Known for his inquisitive mind and design approach, Pritzker Prize-winning Shigeru Ban has always been greatly interested in the expression of the concept in his buildings, rather than the newest materials of techniques being explored by architects all over the world. He incorporates several styles of architecture into his works, and consciously chooses material that helps enhance his expression. Using his Western exposure through education, and encompassing it with Japanese building forms and methods, Ban work can clearly be defined as humanitarian in influence, and ecological in its architecture.

Here is Shigeru Ban’s Terrace House, soon to become the tallest hybrid timber structure in the world; a 230-foot-tall residential building that will be constructed of concrete, wood, and steel.

Terrace House by Shigeru Ban: The Tallest Hybrid Wood Tower - Sheet1
©https://www.wallpaper.com

TERRACE HOUSE

Named the Terrace House, this innovative new development of 20 exclusive homes in the center of Vancouver’s Coal Harbour pays respect to its adjacent Evergreen Building, which is one of the most renowned works of the late architects Arthur Erickson. Visually, it appears that the terraces of the Evergreen Building continue seamlessly onto the Terrace House, and follow its philosophy on every level through triangular shapes, natural materials, and the use of landscaping.

Terrace House by Shigeru Ban: The Tallest Hybrid Wood Tower - Sheet2
©https://www.wallpaper.com

DESIGN PHILOSOPHY

The concept of the Terrace Building and its innovative design approach is to signify and showcase the ability and commitment of Vancouver towards contemporary, forward-thinking sustainable design and pioneering and cutting-edge material use, construction techniques, and abilities.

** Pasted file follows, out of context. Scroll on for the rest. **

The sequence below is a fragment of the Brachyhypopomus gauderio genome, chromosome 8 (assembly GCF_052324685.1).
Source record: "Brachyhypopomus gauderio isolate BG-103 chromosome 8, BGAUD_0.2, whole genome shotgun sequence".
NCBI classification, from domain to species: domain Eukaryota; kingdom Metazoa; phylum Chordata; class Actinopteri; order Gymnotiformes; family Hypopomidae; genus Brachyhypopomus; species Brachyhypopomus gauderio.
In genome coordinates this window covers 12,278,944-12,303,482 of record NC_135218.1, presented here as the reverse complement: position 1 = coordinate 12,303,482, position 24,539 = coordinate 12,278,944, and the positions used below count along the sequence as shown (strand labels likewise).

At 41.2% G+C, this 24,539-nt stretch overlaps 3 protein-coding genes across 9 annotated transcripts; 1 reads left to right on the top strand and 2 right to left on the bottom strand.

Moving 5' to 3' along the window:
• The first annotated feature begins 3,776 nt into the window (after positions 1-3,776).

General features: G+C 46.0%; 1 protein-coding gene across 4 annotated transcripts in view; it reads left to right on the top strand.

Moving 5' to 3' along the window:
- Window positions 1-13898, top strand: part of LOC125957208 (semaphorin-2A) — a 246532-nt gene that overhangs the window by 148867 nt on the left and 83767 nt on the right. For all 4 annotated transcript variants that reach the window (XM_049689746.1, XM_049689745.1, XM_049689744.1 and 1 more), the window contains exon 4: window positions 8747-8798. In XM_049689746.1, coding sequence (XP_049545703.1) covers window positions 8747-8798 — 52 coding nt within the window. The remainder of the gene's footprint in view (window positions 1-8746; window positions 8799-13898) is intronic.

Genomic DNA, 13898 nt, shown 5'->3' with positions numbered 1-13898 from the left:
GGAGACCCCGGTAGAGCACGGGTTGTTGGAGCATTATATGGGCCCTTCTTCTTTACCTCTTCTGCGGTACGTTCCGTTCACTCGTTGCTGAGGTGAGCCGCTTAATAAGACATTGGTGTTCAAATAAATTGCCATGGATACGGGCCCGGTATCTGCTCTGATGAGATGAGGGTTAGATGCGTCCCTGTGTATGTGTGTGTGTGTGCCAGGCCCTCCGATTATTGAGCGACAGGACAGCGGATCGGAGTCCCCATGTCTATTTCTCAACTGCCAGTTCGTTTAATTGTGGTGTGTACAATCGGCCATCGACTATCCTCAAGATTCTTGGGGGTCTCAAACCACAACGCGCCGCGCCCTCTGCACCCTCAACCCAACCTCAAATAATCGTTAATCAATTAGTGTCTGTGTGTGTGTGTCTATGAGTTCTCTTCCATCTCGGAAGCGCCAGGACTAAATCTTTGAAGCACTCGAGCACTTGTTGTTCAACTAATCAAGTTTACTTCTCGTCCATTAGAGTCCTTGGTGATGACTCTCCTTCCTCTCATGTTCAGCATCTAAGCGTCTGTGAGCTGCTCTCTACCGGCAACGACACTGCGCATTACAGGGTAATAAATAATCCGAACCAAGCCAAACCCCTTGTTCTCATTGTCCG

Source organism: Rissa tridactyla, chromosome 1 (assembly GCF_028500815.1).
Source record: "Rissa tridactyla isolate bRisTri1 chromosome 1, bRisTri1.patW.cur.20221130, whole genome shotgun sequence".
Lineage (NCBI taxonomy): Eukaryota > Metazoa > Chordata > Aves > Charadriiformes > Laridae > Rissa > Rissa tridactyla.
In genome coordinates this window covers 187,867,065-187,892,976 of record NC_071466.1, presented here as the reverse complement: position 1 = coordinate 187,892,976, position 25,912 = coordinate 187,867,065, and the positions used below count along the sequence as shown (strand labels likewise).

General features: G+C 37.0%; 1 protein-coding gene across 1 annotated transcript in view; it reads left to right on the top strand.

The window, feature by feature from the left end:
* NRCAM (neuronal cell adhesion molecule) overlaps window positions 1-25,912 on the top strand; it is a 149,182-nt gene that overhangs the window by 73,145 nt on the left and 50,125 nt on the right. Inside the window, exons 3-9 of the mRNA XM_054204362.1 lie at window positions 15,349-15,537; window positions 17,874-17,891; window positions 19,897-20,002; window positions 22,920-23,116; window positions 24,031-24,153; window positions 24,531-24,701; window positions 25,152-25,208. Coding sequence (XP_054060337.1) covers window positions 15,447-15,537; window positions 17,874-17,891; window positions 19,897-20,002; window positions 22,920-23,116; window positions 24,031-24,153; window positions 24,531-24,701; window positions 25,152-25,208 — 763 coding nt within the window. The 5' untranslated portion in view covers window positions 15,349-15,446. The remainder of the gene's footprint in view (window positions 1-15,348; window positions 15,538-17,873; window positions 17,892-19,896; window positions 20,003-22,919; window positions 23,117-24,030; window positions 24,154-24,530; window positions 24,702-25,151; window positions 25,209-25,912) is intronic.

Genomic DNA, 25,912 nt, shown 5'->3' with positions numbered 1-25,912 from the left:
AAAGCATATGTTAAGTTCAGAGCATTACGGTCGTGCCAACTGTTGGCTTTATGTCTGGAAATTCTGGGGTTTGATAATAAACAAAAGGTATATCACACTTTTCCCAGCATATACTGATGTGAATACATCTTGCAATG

Terrace House serves as a fruitful collaboration of international, diverse perspectives, local expertise, and smart conceptual skills to set a precedent in the field of Architecture and design. It displays an intricate and clever use of latticework and the methodical structure of timber and glass construction. Its vibrant nature lies in the sophistication of its context and the beautiful vistas of mountains and distinct urban life, that help establish the Terrace House as an exemplary building that not only serves as a landmark but also a forward-looking expression.

Terrace House by Shigeru Ban: The Tallest Hybrid Wood Tower - Sheet3
©https://www.dezeen.com

PLANNING

The mono-pitched structure, expected to reach 71 meters at its tip, will feature 19 stories of 20 apartments and elaborately landscaped terraces on the lower half of the building. The 20 units are complemented each with 400 square feet of outdoor space. This planning decision allows each to attain a sense of individuality and enhanced privacy even in a shared complex, making it a marvel in the field of architecture and a rare example built in a time when cities are no longer able to cater to customized living solutions catering to ever-growing populations.

Terrace House by Shigeru Ban: The Tallest Hybrid Wood Tower - Sheet4
©https://www.dezeen.com

DESIGN AND STYLE